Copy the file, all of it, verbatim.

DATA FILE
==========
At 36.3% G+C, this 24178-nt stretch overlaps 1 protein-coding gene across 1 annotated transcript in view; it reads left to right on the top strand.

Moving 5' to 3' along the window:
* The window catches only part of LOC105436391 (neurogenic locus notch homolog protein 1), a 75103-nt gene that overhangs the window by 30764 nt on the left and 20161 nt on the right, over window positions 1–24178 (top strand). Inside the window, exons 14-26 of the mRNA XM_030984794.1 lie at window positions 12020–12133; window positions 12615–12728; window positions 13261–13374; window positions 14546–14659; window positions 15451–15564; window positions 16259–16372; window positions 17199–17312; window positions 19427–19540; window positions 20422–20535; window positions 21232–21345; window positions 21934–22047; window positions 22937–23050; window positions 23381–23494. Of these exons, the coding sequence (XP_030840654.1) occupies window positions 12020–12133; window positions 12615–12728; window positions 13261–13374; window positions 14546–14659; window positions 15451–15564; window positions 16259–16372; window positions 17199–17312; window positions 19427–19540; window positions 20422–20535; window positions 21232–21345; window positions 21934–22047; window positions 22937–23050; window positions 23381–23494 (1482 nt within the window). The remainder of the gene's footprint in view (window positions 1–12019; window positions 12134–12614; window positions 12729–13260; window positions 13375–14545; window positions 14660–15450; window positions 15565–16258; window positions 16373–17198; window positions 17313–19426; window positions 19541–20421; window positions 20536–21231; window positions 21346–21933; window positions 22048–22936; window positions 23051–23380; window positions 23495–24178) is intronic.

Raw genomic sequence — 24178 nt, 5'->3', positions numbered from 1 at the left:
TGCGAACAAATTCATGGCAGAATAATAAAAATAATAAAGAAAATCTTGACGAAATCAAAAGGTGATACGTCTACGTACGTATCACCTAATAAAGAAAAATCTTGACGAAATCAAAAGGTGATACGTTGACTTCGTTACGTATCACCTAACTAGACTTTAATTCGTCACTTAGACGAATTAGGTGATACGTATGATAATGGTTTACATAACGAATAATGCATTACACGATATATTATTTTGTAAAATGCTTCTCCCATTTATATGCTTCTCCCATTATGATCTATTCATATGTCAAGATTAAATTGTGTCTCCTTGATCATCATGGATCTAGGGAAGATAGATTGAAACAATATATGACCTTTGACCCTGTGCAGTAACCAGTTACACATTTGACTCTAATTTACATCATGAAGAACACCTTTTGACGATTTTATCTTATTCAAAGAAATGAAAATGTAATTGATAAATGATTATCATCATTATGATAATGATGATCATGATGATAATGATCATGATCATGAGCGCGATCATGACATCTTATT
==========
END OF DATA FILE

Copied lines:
At 36.3% G+C, this 24178-nt stretch overlaps 1 protein-coding gene across 1 annotated transcript in view; it reads left to right on the top strand.

Moving 5' to 3' along the window:
* The window catches only part of LOC105436391 (neurogenic locus notch homolog protein 1), a 75103-nt gene that overhangs the window by 30764 nt on the left and 20161 nt on the right, over window positions 1–24178 (top strand). Inside the window, exons 14-26 of the mRNA XM_030984794.1 lie at window positions 12020–12133; window positions 12615–12728; window positions 13261–13374; window positions 14546–14659; window positions 15451–15564; window positions 16259–16372; window positions 17199–17312; window positions 19427–19540; window positions 20422–20535; window positions 21232–21345; window positions 21934–22047; window positions 22937–23050; window positions 23381–23494. Of these exons, the coding sequence (XP_030840654.1) occupies window positions 12020–12133; window positions 12615–12728; window positions 13261–13374; window positions 14546–14659; window positions 15451–15564; window positions 16259–16372; window positions 17199–17312; window positions 19427–19540; window positions 20422–20535; window positions 21232–21345; window positions 21934–22047; window positions 22937–23050; window positions 23381–23494 (1482 nt within the window). The remainder of the gene's footprint in view (window positions 1–12019; window positions 12134–12614; window positions 12729–13260; window positions 13375–14545; window positions 14660–15450; window positions 15565–16258; window positions 16373–17198; window positions 17313–19426; window positions 19541–20421; window positions 20536–21231; window positions 21346–21933; window positions 22048–22936; window positions 23051–23380; window positions 23495–24178) is intronic.

Raw genomic sequence — 24178 nt, 5'->3', positions numbered from 1 at the left:
TGCGAACAAATTCATGGCAGAATAATAAAAATAATAAAGAAAATCTTGACGAAATCAAAAGGTGATACGTCTACGTACGTATCACCTAATAAAGAAAAATCTTGACGAAATCAAAAGGTGATACGTTGACTTCGTTACGTATCACCTAACTAGACTTTAATTCGTCACTTAGACGAATTAGGTGATACGTATGATAATGGTTTACATAACGAATAATGCATTACACGATATATTATTTTGTAAAATGCTTCTCCCATTTATATGCTTCTCCCATTATGATCTATTCATATGTCAAGATTAAATTGTGTCTCCTTGATCATCATGGATCTAGGGAAGATAGATTGAAACAATATATGACCTTTGACCCTGTGCAGTAACCAGTTACACATTTGACTCTAATTTACATCATGAAGAACACCTTTTGACGATTTTATCTTATTCAAAGAAATGAAAATGTAATTGATAAATGATTATCATCATTATGATAATGATGATCATGATGATAATGATCATGATCATGAGCGCGATCATGACATCTTATT